Variations on Lin’s thought experiment have been sketched by others and much debate has ensued. The problem with this debate – as with many philosophical debates – is that little agreement has emerged. Some people think cars should be strictly utilitarian, saving as many lives as possible and possibly factoring in variables like the age and social utility of victims. Others prefer deontological approaches which outlaw certain kinds of conduct, irrespective of their consequences, and treat all persons with equal dignity. The real question for programmers is what should be done in light of this widespread disagreement?

Three solutions are on the table. The first is simply to go with the majority preference. Although there are interminable philosophical disagreements about the ‘correct’ ethical rules, there are some clear preferences among the general population. The recent ‘Moral Machine’ experiment provides good evidence for this. The experiment involved an online game (available at: moralmachine.mit.edu) in which people were asked to decide what they would like a self-driving car to do in different variations on Lin’s thought experiment.

“Some people think cars should be strictly utilitarian, saving as many lives as possible and possibly factoring in variables like the age and social utility of victims. Others prefer deontological approaches…”

A team of experimenters, led by Edmond Awad, analysed the results of 40 million decisions in this game. The experimenters found a clear preference for saving many lives over fewer lives, for saving the young over the old, women over men, and humans over animals. Nevertheless, they also found some interesting regional and country-level variations, including greater respect for older people in Asian countries and a stronger preference for saving women and physically fit people in Southern countries. The experimenters recommend that we take on board these majority preferences when coming up with the rules for self-driving cars.

But should ethics be decided by majority rule? Another solution, favoured by some philosophers, is to take moral uncertainty seriously. In other words, to acknowledge that we don’t actually know what the right thing to do is (in certain situations) and to design systems that either randomise between different moral rules or pick the rule that maximises the expected moral value in a given scenario. This latter approach is favoured by Vikram Bhargava and Tae Wan Kim in their article ‘Autonomous Vehicles and Moral Uncertainty’. They argue that it provides the best guidance to the would-be programmer of a driverless vehicle.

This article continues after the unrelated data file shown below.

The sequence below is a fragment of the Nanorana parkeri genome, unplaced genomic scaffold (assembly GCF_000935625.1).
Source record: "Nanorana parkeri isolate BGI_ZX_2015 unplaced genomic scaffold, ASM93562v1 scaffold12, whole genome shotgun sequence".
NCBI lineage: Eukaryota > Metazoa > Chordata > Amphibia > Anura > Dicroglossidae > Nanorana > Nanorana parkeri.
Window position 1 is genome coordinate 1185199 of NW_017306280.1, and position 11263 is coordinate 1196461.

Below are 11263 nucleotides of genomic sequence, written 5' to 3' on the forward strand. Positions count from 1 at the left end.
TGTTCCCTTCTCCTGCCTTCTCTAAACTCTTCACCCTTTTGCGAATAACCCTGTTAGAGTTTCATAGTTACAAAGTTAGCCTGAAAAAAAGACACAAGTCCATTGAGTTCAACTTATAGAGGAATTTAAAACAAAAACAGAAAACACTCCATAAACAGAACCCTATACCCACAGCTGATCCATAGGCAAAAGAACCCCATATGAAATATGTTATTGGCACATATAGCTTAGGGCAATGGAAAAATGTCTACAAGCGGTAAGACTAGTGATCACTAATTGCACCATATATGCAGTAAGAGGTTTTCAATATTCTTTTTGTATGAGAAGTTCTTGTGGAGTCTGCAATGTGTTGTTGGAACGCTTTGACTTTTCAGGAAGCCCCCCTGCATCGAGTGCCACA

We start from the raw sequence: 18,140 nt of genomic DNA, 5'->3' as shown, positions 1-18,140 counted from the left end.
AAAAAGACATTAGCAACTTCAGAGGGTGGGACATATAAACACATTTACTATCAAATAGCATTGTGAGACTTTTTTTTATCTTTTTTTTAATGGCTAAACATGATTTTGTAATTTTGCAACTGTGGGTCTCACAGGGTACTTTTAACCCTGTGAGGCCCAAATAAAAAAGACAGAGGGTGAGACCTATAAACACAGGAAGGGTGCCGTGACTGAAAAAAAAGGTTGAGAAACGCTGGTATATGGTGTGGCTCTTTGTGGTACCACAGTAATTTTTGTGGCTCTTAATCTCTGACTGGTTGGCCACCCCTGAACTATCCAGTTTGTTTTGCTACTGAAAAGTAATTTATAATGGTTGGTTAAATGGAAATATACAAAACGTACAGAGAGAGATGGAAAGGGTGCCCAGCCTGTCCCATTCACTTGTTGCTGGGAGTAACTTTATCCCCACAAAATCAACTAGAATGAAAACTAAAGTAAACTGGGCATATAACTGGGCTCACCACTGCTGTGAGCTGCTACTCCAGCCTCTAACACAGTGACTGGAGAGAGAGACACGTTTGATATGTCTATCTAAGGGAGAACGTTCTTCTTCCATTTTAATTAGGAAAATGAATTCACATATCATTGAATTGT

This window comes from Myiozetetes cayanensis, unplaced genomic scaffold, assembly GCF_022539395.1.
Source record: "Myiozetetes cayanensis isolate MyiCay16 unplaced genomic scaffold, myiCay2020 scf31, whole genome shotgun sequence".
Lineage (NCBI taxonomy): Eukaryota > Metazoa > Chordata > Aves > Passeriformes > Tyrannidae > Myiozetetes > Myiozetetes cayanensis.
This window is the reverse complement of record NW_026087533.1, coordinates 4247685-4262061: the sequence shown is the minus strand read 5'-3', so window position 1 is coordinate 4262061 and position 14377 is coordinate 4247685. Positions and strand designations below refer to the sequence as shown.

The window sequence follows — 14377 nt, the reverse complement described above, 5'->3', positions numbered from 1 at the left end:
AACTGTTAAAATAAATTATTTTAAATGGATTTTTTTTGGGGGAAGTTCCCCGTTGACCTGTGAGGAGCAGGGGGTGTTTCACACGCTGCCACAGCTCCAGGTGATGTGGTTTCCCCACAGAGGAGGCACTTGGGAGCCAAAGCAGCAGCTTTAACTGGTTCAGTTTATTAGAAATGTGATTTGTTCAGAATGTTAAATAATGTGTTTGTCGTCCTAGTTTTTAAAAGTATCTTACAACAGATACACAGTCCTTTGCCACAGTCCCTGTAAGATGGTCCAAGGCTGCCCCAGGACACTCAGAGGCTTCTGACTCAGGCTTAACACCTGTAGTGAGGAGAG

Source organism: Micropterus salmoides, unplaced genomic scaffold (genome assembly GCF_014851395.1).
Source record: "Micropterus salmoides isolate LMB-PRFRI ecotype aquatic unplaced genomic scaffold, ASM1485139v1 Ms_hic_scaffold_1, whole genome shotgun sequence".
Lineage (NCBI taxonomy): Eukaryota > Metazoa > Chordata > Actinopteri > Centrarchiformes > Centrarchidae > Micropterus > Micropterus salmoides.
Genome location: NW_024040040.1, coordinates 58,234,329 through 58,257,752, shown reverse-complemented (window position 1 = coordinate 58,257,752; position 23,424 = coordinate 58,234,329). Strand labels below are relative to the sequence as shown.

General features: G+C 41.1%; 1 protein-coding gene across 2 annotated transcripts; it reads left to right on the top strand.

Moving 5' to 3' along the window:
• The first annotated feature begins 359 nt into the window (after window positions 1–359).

But would we really tolerate a set of accident algorithms that operate with a degree of randomness? Another solution to the problem would be to let the market decide. In other words, to allow manufacturers to sell vehicles that cater to their customers’ moral preferences. If you are a utilitarian, you can buy a utilitarian vehicle. If you are a deontologist, you can buy a deontological vehicle. And so on.

But do we really want a free market in morals? Furthermore, if we allowed the market to figure this out, we could end up with some unwelcome possibilities. The legal theorist Hin Yan Liu, for example, has argued that car manufacturers could start selling people ‘immunity devices’ that protect them in event of unavoidable accidents, or else give them a higher priority ranking over other potential victims. The idea seems positively dystopian, but we already live in a world in which the wealthy can effectively buy moral priority over the poor in markets for healthcare. Do we want to do the same in the market for protection from self-driving cars?

We have to come up with answers to these questions soon. In May 2018, the EU Commission set out its ambition to make Europe the world leader in ‘automated mobility’. It is currently recruiting an expert group to come up with ethical rules for driverless vehicles. The group is expected to report by the end of 2019. It will be interesting to see what they propose.